Flight of the Conchords (2007–2009)
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The Third Conchord 

Season One Finale. Murray foists a new bongo-playing band member on Bret and Jemaine, triggering angry dances and mutant half-bands.



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Season One Finale. Murray foists a new bongo-playing band member on Bret and Jemaine, triggering angry dances and mutant half-bands.

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Comedy | Music | Musical






Release Date:

2 September 2007 (USA)  »

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Did You Know?


Bret's angry dance is a parody of Ren's (Kevin Bacon) angry warehouse dance from Footloose (1984). See more »


Bret: Todd's not cool.
Murray Hewitt: What do you mean? He's cooler than both of you put together. Look at him over there with all his friends. He's like the Pied Piper of cool. Pied Piper was cool wasn't he?
Bret: Pied Piper wasn't cool, he took all those kids into a cave.
Murray Hewitt: No, I mean before that phase; when it was just the rats.
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Written by Jemaine Clement and Bret McKenzie
Performed by Bret McKenzie and Demetri Martin
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Season 1: A gentle and consistent delight that is as clever as it is funny
12 December 2007 | by See all my reviews

Jemaine and Brett are friends and fellow members of musical duo "Flight of the Conchords". New Zealanders living in an one bedroom apartment, Jemaine and Brett have regular band meetings with part-time manager Murray. In between a lack of gigs and promotional activities, Jemaine and Brett try desperately to avoid the creepy attentions of fan Mel while also trying to negotiate their way through the pitfalls of sharing a flat, having girlfriends and just living in New York as New Zealanders not used to the big city lifestyle.

I first saw Flight of the Conchords on an HBO special "One Night Stand" that was made a year or so before this series was started. To prevent that sounding like me saying "yeah I knew the band before they were big" I will clarify that I only saw it because BBC4 showed it the week before they started showing the series proper. This special was just them performing songs but I found it hilarious and clever and as a result I was looking forward to the series, hoping for more of the same. The series understandably does not reproduce their stand-up show and is not as consistently funny. The demand on narrative and structure within each episode means that the songs were always going to have to be a small part of each episode and I wondered what would fill the rest.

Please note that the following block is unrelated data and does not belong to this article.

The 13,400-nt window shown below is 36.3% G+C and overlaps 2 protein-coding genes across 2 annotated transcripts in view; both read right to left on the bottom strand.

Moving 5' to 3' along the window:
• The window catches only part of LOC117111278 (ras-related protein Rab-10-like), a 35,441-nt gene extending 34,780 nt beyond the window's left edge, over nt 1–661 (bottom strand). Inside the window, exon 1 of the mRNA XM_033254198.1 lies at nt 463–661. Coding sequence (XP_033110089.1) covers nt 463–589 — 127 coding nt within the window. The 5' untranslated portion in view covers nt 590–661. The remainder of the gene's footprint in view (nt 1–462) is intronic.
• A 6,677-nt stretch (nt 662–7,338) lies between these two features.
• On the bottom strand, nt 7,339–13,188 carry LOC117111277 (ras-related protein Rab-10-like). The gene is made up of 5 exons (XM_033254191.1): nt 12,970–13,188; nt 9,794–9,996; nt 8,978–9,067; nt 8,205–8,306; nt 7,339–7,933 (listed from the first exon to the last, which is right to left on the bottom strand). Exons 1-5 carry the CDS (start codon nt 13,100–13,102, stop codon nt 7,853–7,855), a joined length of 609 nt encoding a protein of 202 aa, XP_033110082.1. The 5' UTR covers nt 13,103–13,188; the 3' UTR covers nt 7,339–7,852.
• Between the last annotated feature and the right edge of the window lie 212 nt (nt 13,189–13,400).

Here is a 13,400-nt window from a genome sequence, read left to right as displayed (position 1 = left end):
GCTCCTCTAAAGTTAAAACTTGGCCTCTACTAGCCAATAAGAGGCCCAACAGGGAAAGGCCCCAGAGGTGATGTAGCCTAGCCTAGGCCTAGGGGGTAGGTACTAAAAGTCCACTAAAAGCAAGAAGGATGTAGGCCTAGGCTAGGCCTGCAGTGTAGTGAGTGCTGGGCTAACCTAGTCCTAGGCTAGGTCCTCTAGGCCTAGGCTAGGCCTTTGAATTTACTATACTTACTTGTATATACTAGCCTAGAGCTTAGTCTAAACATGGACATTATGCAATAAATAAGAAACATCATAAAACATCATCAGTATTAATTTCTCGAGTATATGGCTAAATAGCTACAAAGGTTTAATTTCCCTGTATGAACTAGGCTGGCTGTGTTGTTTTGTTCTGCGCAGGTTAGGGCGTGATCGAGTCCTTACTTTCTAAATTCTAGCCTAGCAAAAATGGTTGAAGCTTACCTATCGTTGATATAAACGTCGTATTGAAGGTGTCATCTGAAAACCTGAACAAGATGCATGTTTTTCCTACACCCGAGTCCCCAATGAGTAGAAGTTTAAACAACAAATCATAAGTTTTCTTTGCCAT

This answer was an effective but slight style of "awkward misunderstanding" humour that saw even simple plots turned into delightful disasters. It is hard for me to describe, because it is not a cruel style of humour but rather one where the viewers are on the inside of the joke. It is a clever bit of positioning because although it is funny, we are never really mocking Jemaine or Brett because in a way it is so gently done that we actually prefer to be naïve with them. The script plays this perfectly and is refined to the point where the tone is consistent across the entire series – which is not that easy to do. While I didn't laugh as hard at any one episode as I did at the stand-up, it is an endless joy and this difference is worth noting. The series is not a "belly-laugh-a-minute" affair but is more of a steady delight. I tend to watch each episode feeling softly ticked and given a pleasant smattering of laughs across each episode. I don't mean to make it sound soft and shapeless (it certainly is not) but it is a very mellow and gentle comedy that fits around the characters of Bret and Jemaine.

It was important to make the base of the series strong because even with it the songs do tend to dominate. Conchords were doing these for years before entering sitcom world so it is understandable that these would be where they produce their strongest moments. Some aren't great but they are the exceptions and mostly the musical numbers are wonderfully imaginative and clever no matter what style they are done in. "Part Time Model" for example is sweet in tone but lyrically perfectly placed while "Business Time" stands out to me just because of what an accurate and funny summary of the sex lives of working couples it was. Some of the songs benefit from being acted out (these two do for example) but some seem better when they have an audience – their hip hop spoof was fantastic in front of an audience but seemed low in energy in the series. Mostly though the songs are strong and enjoyable whether they are drug-trips, Bowie homages, sombre reflections on society or declarations of love to women. Both Clement and McKenzie are very talented. I remember thinking how strong they were as singers but also how clever they were as writers. Seeming their subtle and likable performances here just made me all the more jealous as it seems they can do it all. Jemaine is my favourite but it helps that he is "funnier looking" than Bret and mostly gets the funnier material. Of course it would be unfair to overlook the equally good turn from Darby as Murray – a great character well delivered. Barker, Schaal and others all provide solid support as well.

Overall then this is a wonderfully mellow and gentle comedy that drew me in with its slightness and effortlessly won me over with the intelligence and wit across each episode. The sitcom material is clever and gentle but it are the songs that provide the many high points as they are not only catchy, clever in terms of the musical references but also very funny. You need to give it some time to let it draw you into the mood of the show but once you get into it, Flight of the Conchords is a consistent delight.

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